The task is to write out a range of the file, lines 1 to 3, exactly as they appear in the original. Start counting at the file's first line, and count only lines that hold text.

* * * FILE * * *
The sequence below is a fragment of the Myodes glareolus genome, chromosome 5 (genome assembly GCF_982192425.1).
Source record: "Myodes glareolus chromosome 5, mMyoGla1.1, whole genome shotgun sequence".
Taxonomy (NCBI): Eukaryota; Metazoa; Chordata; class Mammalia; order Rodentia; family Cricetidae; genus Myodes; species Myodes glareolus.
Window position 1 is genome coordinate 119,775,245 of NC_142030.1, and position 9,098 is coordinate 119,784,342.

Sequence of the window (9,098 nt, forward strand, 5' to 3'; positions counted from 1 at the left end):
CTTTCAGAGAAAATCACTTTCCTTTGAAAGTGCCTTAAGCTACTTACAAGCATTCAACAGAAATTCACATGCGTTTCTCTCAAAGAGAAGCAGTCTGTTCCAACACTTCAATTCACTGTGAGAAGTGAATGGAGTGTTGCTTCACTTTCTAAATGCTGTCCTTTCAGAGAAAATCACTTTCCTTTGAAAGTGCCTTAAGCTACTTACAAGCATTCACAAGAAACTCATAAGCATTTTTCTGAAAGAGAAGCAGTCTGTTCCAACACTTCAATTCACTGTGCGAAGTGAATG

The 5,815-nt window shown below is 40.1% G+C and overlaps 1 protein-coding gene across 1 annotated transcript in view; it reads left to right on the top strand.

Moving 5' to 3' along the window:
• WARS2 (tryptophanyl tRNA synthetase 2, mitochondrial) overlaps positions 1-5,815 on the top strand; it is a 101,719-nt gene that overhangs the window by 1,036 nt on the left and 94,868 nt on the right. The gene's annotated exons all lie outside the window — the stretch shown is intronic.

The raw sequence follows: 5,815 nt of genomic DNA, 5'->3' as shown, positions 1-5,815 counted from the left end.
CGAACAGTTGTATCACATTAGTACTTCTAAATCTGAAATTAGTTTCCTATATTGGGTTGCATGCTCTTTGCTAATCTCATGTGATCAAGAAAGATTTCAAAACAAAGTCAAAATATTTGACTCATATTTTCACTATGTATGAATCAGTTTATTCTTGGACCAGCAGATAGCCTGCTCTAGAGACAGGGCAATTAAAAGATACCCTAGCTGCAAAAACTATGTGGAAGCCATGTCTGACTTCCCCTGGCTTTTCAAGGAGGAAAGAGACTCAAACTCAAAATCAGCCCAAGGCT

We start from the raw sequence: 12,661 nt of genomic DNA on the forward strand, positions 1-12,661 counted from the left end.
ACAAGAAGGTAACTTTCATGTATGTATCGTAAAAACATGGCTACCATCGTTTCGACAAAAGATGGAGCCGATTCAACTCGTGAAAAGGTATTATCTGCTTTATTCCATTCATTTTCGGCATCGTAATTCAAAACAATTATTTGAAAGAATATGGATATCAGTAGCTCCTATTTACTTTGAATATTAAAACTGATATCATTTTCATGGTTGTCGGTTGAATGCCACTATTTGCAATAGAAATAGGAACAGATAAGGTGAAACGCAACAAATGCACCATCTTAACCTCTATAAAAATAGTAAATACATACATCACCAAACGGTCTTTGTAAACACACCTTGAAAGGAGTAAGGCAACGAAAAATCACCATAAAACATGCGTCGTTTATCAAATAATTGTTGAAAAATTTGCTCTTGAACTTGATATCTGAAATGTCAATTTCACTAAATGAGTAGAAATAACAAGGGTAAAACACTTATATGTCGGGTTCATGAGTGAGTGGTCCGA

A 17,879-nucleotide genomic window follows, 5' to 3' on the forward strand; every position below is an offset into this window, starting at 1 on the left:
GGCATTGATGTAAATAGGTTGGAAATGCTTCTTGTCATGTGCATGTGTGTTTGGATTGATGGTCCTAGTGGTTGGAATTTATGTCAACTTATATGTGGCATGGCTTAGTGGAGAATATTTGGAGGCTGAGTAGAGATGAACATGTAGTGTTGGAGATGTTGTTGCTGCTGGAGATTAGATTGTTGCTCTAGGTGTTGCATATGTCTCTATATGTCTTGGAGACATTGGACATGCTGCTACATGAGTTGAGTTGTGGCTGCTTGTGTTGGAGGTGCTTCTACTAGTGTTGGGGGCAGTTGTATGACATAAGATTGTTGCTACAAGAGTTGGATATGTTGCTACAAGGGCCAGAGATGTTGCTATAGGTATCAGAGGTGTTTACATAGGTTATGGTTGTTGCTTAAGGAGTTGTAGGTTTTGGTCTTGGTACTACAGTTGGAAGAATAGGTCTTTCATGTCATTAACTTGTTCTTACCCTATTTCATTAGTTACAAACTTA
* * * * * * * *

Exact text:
The sequence below is a fragment of the Myodes glareolus genome, chromosome 5 (genome assembly GCF_982192425.1).
Source record: "Myodes glareolus chromosome 5, mMyoGla1.1, whole genome shotgun sequence".
Taxonomy (NCBI): Eukaryota; Metazoa; Chordata; class Mammalia; order Rodentia; family Cricetidae; genus Myodes; species Myodes glareolus.